Would it make any difference in the way we live if we lived our lives in reverse? Just suppose we were old first and became young again.
Would we enjoy the fact that we can do mundane, every day chores, because we know what it is like to watch others sweep our floors from our nursing home beds?
Would we visit the elderly family members and neighbors more often, especially those who are house bound or in a nursing home? Or even just send a card or letter? Postage isn’t all that high when we realize how important mail is to the lonely person.
Would we as farmers realize that there is a younger generation ready to take over the reins? Sure we enjoy sitting in a tractor, being in control; would we really think it right to keep reminding our sons and daughters that someday this will all be theirs, even though they just celebrated their sixtieth birthday?
Would we value supper-time with the family more? Maybe choose to have the children and ourselves involved in far less extracurricular activities and plan more family to do projects, such as gardening, taking walks together, or helping someone we know that could use a helping hand.
Would we set a good example so that our children are capable of being mature adults, disciplined enough to be good employees or business owners? Would we whistle more while we worked?
Would we save more for a rainy day and live within our means without murmuring? That maybe we don’t need the latest, newest and greatest item? King Solomon in Ecclesiastes had this to say, ‘not one good thing did I withhold from me, yet it did not satisfy’.
Would we be a bit choosier on how we spend our time – specifically, less time on electronic devices. We all have been given twenty-four hours, and believe me it is easy to fritter time away on these ‘things’.
For those of us that find ourselves cooking just for two, would we call some friends up inviting them to come over for supper – or better yet, help out a local café and eat together, and catch up on the happenings in each other lives?
Would we put ourselves in the other person’s shoes, especially when we have a complaint about a product that didn’t do as we expected it to? Do we really have to be so nasty to the person we are relaying our dissatisfaction on a product too?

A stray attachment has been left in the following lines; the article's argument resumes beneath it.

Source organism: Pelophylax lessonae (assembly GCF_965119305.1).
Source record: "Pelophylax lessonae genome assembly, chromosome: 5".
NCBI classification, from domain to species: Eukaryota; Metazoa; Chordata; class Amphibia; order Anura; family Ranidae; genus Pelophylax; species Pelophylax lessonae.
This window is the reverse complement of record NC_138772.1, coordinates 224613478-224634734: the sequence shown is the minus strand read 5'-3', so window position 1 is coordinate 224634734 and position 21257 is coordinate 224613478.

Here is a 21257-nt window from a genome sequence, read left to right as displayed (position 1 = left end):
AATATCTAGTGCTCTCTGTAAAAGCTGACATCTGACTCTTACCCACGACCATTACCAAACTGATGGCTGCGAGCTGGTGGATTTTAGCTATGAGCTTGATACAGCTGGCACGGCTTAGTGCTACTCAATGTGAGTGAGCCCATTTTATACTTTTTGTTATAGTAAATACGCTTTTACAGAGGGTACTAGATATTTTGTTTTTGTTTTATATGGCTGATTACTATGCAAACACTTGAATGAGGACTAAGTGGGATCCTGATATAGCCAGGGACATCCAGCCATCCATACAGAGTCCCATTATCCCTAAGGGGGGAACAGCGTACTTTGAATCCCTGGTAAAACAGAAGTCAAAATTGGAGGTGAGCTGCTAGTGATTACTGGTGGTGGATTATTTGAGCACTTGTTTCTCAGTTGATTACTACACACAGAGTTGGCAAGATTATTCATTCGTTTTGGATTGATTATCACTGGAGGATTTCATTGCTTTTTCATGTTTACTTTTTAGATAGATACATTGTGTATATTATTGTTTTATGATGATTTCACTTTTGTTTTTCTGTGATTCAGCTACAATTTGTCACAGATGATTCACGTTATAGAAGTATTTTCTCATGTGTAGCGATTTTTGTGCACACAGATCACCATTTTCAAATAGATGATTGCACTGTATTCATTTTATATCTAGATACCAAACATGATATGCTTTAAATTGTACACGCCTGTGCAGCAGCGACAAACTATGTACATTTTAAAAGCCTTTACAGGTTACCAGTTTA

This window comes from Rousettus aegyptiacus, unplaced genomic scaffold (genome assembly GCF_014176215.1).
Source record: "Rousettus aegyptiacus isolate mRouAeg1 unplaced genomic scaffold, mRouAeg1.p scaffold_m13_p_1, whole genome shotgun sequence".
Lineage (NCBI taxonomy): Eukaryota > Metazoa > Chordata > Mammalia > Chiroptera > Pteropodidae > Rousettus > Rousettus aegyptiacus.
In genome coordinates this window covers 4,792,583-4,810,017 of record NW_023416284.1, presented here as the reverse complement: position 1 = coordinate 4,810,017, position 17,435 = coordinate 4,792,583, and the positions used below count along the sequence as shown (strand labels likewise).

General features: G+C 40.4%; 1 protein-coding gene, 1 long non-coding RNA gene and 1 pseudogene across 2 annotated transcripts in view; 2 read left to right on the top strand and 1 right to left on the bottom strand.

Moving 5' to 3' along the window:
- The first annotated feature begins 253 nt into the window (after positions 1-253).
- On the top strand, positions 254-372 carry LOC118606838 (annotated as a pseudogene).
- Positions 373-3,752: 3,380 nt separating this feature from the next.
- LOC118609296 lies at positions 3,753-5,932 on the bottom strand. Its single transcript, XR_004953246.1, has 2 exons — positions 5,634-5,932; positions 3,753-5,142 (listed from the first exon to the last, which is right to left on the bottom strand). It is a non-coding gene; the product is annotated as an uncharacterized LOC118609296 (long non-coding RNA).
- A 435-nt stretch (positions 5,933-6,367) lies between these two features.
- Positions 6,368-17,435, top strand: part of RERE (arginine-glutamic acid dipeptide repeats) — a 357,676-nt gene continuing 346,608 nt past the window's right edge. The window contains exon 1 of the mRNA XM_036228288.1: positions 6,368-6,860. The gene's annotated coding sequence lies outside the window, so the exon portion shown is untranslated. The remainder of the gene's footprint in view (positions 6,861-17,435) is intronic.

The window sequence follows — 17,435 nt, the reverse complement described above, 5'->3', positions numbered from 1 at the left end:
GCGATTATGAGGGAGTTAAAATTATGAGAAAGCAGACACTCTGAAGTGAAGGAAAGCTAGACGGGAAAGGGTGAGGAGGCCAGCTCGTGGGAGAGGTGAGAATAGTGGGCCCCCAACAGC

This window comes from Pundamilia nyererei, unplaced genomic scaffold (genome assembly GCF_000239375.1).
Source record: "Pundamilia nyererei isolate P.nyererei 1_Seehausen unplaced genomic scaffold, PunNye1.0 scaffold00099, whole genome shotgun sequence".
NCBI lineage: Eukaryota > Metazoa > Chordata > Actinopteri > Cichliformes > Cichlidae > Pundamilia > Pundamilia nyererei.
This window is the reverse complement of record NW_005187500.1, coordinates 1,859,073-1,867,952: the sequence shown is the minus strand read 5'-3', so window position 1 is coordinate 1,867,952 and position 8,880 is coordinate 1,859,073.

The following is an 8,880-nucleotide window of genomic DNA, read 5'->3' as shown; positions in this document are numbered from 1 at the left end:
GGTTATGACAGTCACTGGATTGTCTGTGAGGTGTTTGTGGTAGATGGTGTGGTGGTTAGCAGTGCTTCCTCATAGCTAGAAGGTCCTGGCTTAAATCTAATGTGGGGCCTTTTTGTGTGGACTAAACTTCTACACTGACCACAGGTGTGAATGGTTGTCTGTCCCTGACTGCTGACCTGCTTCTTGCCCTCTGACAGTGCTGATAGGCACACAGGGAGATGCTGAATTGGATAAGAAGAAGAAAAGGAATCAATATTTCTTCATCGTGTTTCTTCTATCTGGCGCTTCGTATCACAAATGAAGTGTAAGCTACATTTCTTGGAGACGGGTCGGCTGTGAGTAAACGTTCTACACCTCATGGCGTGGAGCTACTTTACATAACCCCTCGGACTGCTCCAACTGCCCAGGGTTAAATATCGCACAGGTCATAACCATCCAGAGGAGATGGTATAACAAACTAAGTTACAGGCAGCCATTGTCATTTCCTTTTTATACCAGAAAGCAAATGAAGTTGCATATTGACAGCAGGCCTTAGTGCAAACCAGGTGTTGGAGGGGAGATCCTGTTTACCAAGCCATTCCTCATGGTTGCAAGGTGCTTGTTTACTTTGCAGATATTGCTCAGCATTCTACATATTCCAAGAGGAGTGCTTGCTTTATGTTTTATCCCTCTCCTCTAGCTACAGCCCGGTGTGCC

Would we both realize that there are challenges in being the employer or the employee?
Would we, who are the employers, consider that our employees are vital in keeping our business thriving? Would we remember that good wages, benefits, and a few extras show our employees that they are appreciated, never forgetting that they need a decent wage to make ends meet?
Would we, as employees, work our hardest, do the best we can and try to be a pleasant person to work with, thanking our boss for the opportunity to be employed and make a living? Would we realize that in the business world it isn’t always easy to pull a profit and the decisions the person in charge makes can make the difference between survival and closing the doors?
Would we just appreciate the gift of life more if we lived our lives in reverse?
We can’t undo the past, and there is only so much of the future we can control. But every minute we consciously choose what we do.
Would we do things differently if we kept eternity in mind?
The 2008 Academy-Award winning movie The Curious Case Of Benjamin Button, the main character (Benjamin Button) is born in 1860 as an old man and mysteriously begins aging backward. At the beginning of his life he is withered and worn, but as he continues to grow younger he embraces life – he goes to war, runs a business, falls in love, has children, goes to college and prep school, and, as his mind begins to devolve, he attends kindergarten and eventually returns to the care of his nurse.
The movie is an adaptation of an F. Scott Fitzgerald short story written in 1922 and is a witty and fantastical satire about aging and the frailty of humanity.